What's a good starter workout for an unathletic nerd who's never really exercised before?7d
Not looking for specific goals like muscling up or weight loss. Just trying to move to a somewhat healthier lifestyle.
Inb4: No leet, league, whatever. Hilarious.
- Microsoft / SalesP2AC2DKK+1 for this. Start with literally just the bar and work your way up. The workouts are 45 minutes long, max. No cardio. Just compound lifts (bench, squats, deadlifts. That's it). The app is great too. A lot of people have mentioned how important consistency is, which is why I like SL5X5 for beginners. Very excuse proof, easy to do, and great results. Be sure to check r/fitness wiki and FAQ like several people have mentioned. Combining a very basic exercise routine (consistently) with a focus on diet will give you ridiculous results, so don't neglect the diet part. Abs are made in the gym but revealed in the kitchen. Also, there is a great book called "Bigger, Leaner, Stronger" that would be invaluable for someone like you. Good luck!7d3
- Unless you’re self motivated, do a group activity that can keep you interested and connected to others: bjj, cross-fit, etc.
Otherwise do whatever you think is fun... hiking, biking, frisbee golf, skiing
- Facebook wrssonGet a trainer, you’ll learn good form and it’ll keep you honest about working out
- The best exercise is the one that you can and will do consistently. The best workout in the word is useless if you can't motivate yourself to do it on a regular basis.
If that's walking, so be it. If you enjoy skating, do that. Like TV? Bring a tablet to the gym and zone out on the elliptical. Dance Dance Revolution? Rock climbing? Kickboxing?
Don't overdo it right away, ease into it so you don't burn out (but do try to increase intensity once you get a routine). Do something, ANYTHING, 5x a week without fail and you'll feel noticeably healthier within a month.
- New / Engleet4jobNone of these above would work without a simple yet powerful psychological hack: YOUR habit.
You need to come up with a plan to force yourself into exercise habit first before moving to other things like resistance trainings or cardio.
My strategy was, after failing multiple times, to go to gym for 30 mins at a fixed schedule for 10 days. Do minimal exercise then go home. After your brain adjusted to the new habit, you can easily increase the intensity of your workout session.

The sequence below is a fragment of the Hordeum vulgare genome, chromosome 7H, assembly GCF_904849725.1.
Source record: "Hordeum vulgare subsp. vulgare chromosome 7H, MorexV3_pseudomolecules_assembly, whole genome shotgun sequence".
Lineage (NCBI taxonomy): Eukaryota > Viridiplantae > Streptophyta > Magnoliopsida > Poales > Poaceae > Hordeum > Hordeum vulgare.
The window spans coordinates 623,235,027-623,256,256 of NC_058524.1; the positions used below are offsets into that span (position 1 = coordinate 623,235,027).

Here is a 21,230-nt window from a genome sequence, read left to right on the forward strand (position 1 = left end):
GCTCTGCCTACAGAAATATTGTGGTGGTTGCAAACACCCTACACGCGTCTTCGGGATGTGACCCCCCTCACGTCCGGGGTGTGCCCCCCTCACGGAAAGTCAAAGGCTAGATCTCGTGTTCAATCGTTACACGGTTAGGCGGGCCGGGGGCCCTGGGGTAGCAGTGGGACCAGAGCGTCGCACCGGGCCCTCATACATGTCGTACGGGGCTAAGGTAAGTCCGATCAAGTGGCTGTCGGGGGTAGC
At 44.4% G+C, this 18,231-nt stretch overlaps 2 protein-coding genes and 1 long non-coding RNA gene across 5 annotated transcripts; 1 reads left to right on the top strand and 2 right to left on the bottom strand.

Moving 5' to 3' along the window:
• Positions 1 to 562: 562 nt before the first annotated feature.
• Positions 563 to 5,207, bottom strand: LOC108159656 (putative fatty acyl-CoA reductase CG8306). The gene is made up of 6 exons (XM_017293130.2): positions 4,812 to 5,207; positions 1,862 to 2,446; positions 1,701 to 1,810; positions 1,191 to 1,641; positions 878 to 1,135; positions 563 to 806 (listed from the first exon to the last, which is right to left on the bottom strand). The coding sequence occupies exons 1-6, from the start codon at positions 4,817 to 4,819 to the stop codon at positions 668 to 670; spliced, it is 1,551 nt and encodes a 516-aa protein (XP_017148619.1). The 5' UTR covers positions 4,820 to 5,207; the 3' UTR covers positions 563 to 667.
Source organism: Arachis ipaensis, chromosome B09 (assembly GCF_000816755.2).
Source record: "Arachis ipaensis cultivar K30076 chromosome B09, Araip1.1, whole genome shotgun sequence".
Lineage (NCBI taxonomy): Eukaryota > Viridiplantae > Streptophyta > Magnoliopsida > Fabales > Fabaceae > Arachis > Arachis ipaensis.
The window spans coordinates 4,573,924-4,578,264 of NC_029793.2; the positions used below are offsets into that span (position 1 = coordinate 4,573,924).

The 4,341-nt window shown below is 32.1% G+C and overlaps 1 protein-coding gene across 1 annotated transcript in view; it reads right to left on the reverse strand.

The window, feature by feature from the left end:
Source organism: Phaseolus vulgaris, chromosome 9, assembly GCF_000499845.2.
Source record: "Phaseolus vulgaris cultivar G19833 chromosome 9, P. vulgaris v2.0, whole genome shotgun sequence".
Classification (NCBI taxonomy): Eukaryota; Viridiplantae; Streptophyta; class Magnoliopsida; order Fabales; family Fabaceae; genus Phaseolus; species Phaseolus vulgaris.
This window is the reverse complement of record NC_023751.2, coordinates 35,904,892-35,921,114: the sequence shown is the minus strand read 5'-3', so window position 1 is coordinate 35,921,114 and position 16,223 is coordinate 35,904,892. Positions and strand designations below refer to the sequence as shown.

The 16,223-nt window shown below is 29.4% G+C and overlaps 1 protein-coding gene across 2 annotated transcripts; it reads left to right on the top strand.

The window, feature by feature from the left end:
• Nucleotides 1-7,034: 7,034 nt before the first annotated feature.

- If i was single then i would get a stairmaster and put it in front of the tv so i can stairclimb while watching my favorite shows.
I cant do that now because my wife won't let me put an exercise machine in plain sight which means I'd have to lug it in and out of the garage each time i wanted to use it. Not practical and a total motivation killer
- Oracle / OtheryolontSo many options!
Any “linear progression” lifting program using a barbell and sets of 5 reps, adding weight in 5-10lb increments every workout or every week is fantastic. You might say you’re not worried about adding muscle, but the first time you deadlift 315lbs (six plates) you’ll be a changed person. You’ll feel awesome. You’ll feel capable. And you’ll want more. And you’ll get it.
Aside from that, get a kettlebell. Either 36lb or 53lb, and do a couple hundred swings with it daily.
Orange Theory is also cool. It’s a lot of intensity though—that can take some getting used to.
- New nfsmoreI would recommend that you'll find smth that looks interesting for you. This will be a key part of keeping you committed to doing the activity regularly with a lot less effort.
Most people who try to go to the gym, usually quit after 3-6 months due to boredom (even though there might be clear results of improvement).
Swimming, hiking, fast walking, running, soccer, basket ball - there's many activities you can do that will make you lead a healthier life.